Species in the Rhinochimaera family are known as long-nosed chimaeras. Their unusually long snouts (compared to other chimaeras) have sensory nerves that allow the fish to find food. Also, their first dorsal fin contains a mildly venomous spine that is used defensively. They are found in deep, temperate and tropical waters between 200 to 2,000 m in depth, and can grow to be up to 140 cm (4.5 ft) in length.
Chimaeras (also known as ghost sharks and ratfish) are an order of cartilaginous fish most closely related to sharks, but they have been evolutionarily isolated from them for over 400 million years.
(Info from WP and .gif from video by NOAA’s Okeanos Explorer—this is not an animation!)
… is a cartilaginous fish (not actually a shark but a ratfish or chimera) native to the Southwest Pacific off southern Australia and New Zealand. Because of its relatively small genome, this species has been targeted as a model organism for vertebrate molecular evolution.
In a whole-genome analysis published in Nature today, Byrappa Venkatesh & colleagues report that the elephant shark has the slowest rate of evolution of any known vertebrate. Its genome has not changed substantially in hundreds of millions of years. Comparison of the elephant shark genome with those of other vertebrates also provides intriguing insights into the evolution of vertebrate skeletons and immune systems.
'Elephant Shark' Takes Record for Slowest Evolution
by Bob Homes
It’s a living fossil to beat all others. The elephant shark, Callorhinchus milii, has the slowest-evolving genome of any vertebrate.
C. milii is not actually a true shark but belongs to a group known as ratfish, which diverged from sharks about 400 million years ago. When a team led by Byrappa Venkatesh of the Institute of Molecular and Cell Biology in Singapore compared its genome with those of other vertebrates, they found it had changed less from its presumed ancestral form than any other.
C. milii outstrips the coelacanth, the fish that previously held the slow-evolution record.
Such limited change means the elephant shark’s genome is the closest yet to that of the first jawed vertebrate, which lived more than 450 million years ago and gave rise to many modern animals including humans. It makes the elephant shark an important reference point for unlocking how this long-lost ancestor evolved. As well as jaws, the earliest fish pioneered bony skeletons and a sophisticated immune system, but it is not known when or how these features appeared…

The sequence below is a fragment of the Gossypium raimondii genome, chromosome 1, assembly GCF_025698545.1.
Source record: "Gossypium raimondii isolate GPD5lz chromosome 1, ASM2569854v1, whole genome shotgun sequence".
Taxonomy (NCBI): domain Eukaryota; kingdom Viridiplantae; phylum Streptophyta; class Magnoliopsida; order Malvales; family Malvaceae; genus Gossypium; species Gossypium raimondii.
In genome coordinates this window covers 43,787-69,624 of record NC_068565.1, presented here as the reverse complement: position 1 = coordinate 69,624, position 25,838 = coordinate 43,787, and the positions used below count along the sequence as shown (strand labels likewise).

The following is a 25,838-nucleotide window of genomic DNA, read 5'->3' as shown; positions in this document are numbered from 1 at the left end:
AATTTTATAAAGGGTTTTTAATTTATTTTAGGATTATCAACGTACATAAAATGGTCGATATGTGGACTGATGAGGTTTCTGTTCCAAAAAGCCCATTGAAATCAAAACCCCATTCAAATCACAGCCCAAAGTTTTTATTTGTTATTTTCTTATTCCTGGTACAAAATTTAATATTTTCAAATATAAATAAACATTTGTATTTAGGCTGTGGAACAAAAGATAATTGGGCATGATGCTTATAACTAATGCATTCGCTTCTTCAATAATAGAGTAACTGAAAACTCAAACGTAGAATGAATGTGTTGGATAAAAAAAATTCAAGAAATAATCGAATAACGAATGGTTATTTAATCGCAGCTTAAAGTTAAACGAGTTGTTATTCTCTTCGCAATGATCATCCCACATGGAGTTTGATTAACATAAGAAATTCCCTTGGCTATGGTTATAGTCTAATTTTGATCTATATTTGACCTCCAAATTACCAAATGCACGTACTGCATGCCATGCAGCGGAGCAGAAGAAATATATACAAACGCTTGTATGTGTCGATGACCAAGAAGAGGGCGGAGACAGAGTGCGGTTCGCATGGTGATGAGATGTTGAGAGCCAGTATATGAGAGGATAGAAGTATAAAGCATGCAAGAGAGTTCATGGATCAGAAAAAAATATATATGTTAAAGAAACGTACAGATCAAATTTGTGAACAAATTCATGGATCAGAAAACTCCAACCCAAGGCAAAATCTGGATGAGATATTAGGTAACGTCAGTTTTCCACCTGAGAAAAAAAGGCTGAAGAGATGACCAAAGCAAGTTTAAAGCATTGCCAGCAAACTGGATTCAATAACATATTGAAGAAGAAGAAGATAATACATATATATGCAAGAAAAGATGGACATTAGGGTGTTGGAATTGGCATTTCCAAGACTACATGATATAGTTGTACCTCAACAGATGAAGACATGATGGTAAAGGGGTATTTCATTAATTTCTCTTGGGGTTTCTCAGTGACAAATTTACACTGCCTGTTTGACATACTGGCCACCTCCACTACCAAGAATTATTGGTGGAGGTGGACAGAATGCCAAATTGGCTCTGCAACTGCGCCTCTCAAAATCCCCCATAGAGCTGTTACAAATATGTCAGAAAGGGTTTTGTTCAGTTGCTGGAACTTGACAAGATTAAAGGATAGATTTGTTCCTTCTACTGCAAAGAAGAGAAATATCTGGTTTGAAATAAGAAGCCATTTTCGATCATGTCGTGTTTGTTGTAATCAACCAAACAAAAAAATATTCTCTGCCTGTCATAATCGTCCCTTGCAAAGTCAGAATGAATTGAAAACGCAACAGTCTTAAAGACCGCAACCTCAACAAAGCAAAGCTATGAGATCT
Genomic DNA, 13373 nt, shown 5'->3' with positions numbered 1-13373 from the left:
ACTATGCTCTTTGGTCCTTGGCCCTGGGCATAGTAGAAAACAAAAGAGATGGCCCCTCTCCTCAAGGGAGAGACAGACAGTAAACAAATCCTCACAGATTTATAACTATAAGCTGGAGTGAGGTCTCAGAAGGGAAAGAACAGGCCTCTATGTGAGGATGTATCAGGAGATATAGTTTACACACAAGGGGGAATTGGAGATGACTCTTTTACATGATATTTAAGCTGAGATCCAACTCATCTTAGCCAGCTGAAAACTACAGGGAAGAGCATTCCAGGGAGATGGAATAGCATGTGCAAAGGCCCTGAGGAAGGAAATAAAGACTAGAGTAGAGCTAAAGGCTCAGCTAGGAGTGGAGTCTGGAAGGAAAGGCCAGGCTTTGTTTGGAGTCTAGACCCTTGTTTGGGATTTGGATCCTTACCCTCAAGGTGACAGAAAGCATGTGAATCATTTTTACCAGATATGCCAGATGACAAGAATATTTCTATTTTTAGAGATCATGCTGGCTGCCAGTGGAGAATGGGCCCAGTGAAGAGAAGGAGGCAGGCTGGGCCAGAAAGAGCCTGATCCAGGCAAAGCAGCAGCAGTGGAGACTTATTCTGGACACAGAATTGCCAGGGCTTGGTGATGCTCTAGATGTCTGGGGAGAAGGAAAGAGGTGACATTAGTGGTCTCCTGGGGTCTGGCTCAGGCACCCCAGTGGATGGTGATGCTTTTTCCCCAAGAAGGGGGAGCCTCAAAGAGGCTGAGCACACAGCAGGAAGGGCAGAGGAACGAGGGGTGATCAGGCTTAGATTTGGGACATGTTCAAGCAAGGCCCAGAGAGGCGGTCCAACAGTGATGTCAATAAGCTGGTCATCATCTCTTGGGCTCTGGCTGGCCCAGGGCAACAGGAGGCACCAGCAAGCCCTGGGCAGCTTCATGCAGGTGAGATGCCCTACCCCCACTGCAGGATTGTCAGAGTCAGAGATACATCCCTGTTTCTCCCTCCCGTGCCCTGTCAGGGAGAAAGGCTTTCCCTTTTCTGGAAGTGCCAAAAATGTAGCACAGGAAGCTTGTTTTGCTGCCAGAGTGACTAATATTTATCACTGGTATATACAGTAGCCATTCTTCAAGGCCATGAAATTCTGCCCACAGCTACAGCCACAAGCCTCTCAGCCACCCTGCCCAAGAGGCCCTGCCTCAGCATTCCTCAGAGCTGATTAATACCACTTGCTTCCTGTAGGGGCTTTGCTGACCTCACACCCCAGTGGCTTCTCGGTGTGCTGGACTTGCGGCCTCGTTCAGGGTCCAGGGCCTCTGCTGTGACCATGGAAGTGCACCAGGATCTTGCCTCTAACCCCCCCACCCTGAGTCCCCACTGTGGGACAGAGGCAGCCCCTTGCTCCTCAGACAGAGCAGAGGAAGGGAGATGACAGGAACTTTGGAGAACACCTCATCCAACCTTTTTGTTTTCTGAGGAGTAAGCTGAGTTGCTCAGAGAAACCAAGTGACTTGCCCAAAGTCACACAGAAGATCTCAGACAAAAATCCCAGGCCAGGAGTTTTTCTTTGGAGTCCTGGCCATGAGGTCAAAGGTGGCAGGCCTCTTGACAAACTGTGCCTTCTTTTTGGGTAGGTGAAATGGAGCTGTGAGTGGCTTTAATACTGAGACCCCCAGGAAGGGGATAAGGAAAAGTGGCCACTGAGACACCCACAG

Bizarrely, many species of animals, such as the carp and platypus, lost their stomachs in the evolutionary past, and new research suggests they may never evolve the organs back.
The stomach is the part of the gut where the main part of digestion takes place. Glands in this organ secrete enzymes known as pepsins, which break down proteins, and strong acids that soften food and help the enzymes work. The glands first appeared about 450 million years ago, and they represent an evolutionary innovation found exclusively in jawed creatures with backbones.
Surprisingly, the gastric glands that define the stomach are missing in a number of jawed vertebrates. In 1805, the French zoologist Georges Cuvier discovered that many teleosts, or the largest living group of fish, such as the carp family, lack stomachs. The past 200 years of research suggests that up to 27 percent, speaking conservatively, of all teleost species may lack stomachs. Primitive bony fish such as lungfish and some cartilaginous fish such as chimeras lost the organs as well…
The spotted ratfish aka spotted chimera, Hydrolagus colliei, can be found off the coast of California to depths of about 3,000 feet. Its common name comes from the white spots that cover its body and its pointed rat-like tail. These fish are chimeras, meaning they have characteristics of bony fishes and sharks, from which they descended millions of years ago.